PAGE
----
Meet the Maker

"Good" chocolate: challenges for chocolate manufacturers

"Gute" Schokolade: Herausforderungen für Schokoladenmanufakturen

Good chocolate is different. Different in terms of ingredients, quantities, processes and values. Solvejg Klein is the head of her own chocolate factory, the Amber Room , and is looking for exactly that “different”. Even if it presents them with challenges that they would not have to overcome with conventional industrial chocolate. What are the challenges, why "good chocolate" anyway - or because of it? - is so great, and where the differences to conventional chocolate from the supermarket are, you will find out in this article.

Curious how Solvejg made chocolate her profession? Here is the detailed interview .
Solvejg von der Schokoladenmanufaktur 'Das Bernsteinzimmer' ©Solinger Tagblatt Solvejg from 'The Amber Room' ©Solinger Tagblatt

Conventional chocolate vs. "good chocolate"

After craft beer, craft chocolate is now also enjoying increasing popularity. We like to call this craft chocolate just good chocolate. What distinguishes this "good" chocolate from conventional chocolate from large manufacturers?

manufacturing level
  • Bulk vs. small batches: While large industrial companies produce chocolate in bulk, good chocolate is made in small batches. It is usually not found on supermarket shelves and is usually more expensive.
  • Machines vs. manual work: Conventional chocolate from the supermarket is produced using large machines. Small craft chocolate makers, on the other hand, rely on manual work and small machines, some of which they build themselves.
  • Fairness and transparency: Unfortunately, the exploitation of people and the environment is still a reality in the chocolate industry. The craft chocolate movement wants to change that: Personal relationships with farmers and producers and careful treatment of the environment and people are important to the makers ( you can find out more about the importance of biodiversity here ). They often accompany the manufacturing process of bean-to-bar chocolate, from the bean to the bar. In this way, they are in control of the quality of the chocolate and the conditions of its production at every step.
product level
  • Cocoa beans: Mass-produced chocolate usually contains a mix of different cocoa beans from different origins. It is not clear - neither on the packaging nor through the taste - which varieties are in the chocolate. It's different with really good chocolate! In the best case scenario, you can already read on the packaging where the cocoa beans come from. Many bars are single origin, meaning they only contain cocoa beans from one growing region. Fine flavor cocoa varieties such as Criollo can also be found in the Craft Chocolate section. The transparency of many good chocolate manufacturers is not only great because as a consumer you know what you are eating. Exciting differences between cocoa types and regions can also be discovered in terms of taste.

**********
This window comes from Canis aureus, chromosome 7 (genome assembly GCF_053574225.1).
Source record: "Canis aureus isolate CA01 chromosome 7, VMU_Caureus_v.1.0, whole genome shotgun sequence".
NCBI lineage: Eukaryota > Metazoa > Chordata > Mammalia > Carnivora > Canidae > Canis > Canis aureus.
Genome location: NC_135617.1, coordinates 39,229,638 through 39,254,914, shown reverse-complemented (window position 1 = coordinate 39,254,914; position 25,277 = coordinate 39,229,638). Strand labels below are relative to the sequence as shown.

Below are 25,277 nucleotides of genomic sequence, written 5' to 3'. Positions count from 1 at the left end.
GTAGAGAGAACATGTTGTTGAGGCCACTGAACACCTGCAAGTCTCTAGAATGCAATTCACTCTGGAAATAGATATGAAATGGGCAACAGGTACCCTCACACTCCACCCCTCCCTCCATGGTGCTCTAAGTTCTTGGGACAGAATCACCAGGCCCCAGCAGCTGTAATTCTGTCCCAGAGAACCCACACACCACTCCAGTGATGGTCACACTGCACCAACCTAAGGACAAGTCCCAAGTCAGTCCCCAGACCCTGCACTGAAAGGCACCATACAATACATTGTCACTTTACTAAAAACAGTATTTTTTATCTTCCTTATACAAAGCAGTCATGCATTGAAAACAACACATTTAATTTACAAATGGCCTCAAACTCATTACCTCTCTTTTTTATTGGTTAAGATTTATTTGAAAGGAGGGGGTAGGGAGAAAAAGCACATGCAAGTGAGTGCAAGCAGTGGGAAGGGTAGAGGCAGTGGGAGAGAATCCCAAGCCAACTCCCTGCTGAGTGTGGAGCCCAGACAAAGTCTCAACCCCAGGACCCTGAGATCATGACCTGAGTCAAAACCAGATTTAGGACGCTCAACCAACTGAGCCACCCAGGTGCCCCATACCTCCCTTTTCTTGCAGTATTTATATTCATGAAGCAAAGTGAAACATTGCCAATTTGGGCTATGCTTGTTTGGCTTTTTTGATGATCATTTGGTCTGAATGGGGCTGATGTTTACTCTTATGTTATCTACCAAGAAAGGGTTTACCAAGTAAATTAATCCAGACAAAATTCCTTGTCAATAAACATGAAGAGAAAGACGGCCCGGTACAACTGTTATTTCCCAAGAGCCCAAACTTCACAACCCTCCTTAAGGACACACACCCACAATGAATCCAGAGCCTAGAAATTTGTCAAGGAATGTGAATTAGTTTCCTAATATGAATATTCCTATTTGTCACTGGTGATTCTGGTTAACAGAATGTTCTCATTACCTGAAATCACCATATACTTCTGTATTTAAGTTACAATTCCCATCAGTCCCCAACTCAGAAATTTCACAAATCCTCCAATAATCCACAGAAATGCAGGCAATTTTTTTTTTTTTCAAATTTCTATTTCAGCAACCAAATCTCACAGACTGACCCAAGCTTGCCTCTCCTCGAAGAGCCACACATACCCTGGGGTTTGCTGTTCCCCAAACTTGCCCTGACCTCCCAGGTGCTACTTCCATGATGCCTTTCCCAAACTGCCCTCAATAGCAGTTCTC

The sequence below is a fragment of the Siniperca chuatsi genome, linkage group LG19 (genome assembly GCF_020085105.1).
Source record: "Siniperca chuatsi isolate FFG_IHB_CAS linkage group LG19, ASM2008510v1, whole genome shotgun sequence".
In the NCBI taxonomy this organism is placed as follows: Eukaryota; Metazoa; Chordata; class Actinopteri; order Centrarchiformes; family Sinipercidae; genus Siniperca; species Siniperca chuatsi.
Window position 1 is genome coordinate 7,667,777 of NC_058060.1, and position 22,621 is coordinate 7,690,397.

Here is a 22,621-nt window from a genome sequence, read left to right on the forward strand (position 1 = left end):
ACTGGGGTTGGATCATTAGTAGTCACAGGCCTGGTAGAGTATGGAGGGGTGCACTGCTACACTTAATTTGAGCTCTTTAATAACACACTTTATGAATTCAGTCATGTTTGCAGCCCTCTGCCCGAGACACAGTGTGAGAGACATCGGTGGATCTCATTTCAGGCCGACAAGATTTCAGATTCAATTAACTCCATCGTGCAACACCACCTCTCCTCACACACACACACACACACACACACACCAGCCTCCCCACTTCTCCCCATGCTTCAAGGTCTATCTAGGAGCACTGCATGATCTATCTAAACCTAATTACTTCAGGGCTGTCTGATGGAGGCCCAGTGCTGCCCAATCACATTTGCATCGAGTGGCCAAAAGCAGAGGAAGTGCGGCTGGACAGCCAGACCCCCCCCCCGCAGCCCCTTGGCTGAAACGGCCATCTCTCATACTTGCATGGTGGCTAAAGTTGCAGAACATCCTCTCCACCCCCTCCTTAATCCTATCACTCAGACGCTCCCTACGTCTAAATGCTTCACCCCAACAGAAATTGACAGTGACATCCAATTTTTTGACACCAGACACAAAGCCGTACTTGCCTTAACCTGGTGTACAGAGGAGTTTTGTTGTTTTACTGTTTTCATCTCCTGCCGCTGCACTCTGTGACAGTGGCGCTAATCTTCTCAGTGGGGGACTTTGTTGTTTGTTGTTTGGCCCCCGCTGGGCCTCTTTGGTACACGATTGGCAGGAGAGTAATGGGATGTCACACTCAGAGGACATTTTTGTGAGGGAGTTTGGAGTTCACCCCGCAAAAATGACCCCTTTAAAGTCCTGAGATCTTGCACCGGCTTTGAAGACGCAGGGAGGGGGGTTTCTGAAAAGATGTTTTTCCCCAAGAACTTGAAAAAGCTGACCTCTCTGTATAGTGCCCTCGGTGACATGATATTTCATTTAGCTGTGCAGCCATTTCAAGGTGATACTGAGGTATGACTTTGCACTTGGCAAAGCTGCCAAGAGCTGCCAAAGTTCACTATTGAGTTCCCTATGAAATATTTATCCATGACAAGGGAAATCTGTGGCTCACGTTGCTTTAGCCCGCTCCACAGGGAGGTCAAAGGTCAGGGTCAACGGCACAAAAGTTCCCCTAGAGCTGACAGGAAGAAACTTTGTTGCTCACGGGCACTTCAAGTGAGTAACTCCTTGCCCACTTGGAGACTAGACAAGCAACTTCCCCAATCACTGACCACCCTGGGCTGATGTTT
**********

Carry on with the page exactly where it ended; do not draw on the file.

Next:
• Additives: Industrially manufactured chocolate is usually of consistent quality. You know how it tastes and you can rely on this taste. In order to achieve this uniformity, additives such as emulsifiers are often used. These ensure that there are no fluctuations. This means that the cocoa mass, which is different by nature, can always be processed equally well. Good chocolate does not need emulsifiers. Instead, manual work and skill in handling the cocoa beans are required.
The categories "Industrial Chocolate" and "Craft Chocolate" are of course not always clearly distinguishable. Craft chocolate is also not a protected term and is often misused for marketing purposes. Therefore: A look behind the scenes of the chocolate manufacturer is worthwhile. Because small companies often rely on transparency. They value good ingredients and fair conditions for really good chocolate and are happy to tell their story.

gute Schokolade für gute Schokoladenmanufakturen Good chocolate - what does that mean? ©coffee master

Challenges for chocolate manufacture

Solvejg Klein has clear principles. In 2015 she opened the Amber Room, her own chocolate factory in Wuppertal. She relies on high-quality, plant-based ingredients such as craft chocolate and careful manual work. We visited her in her small chocolate factory. In conversation, we found out what challenges small chocolate manufacturers face that want to stand out from industrial mass-produced goods.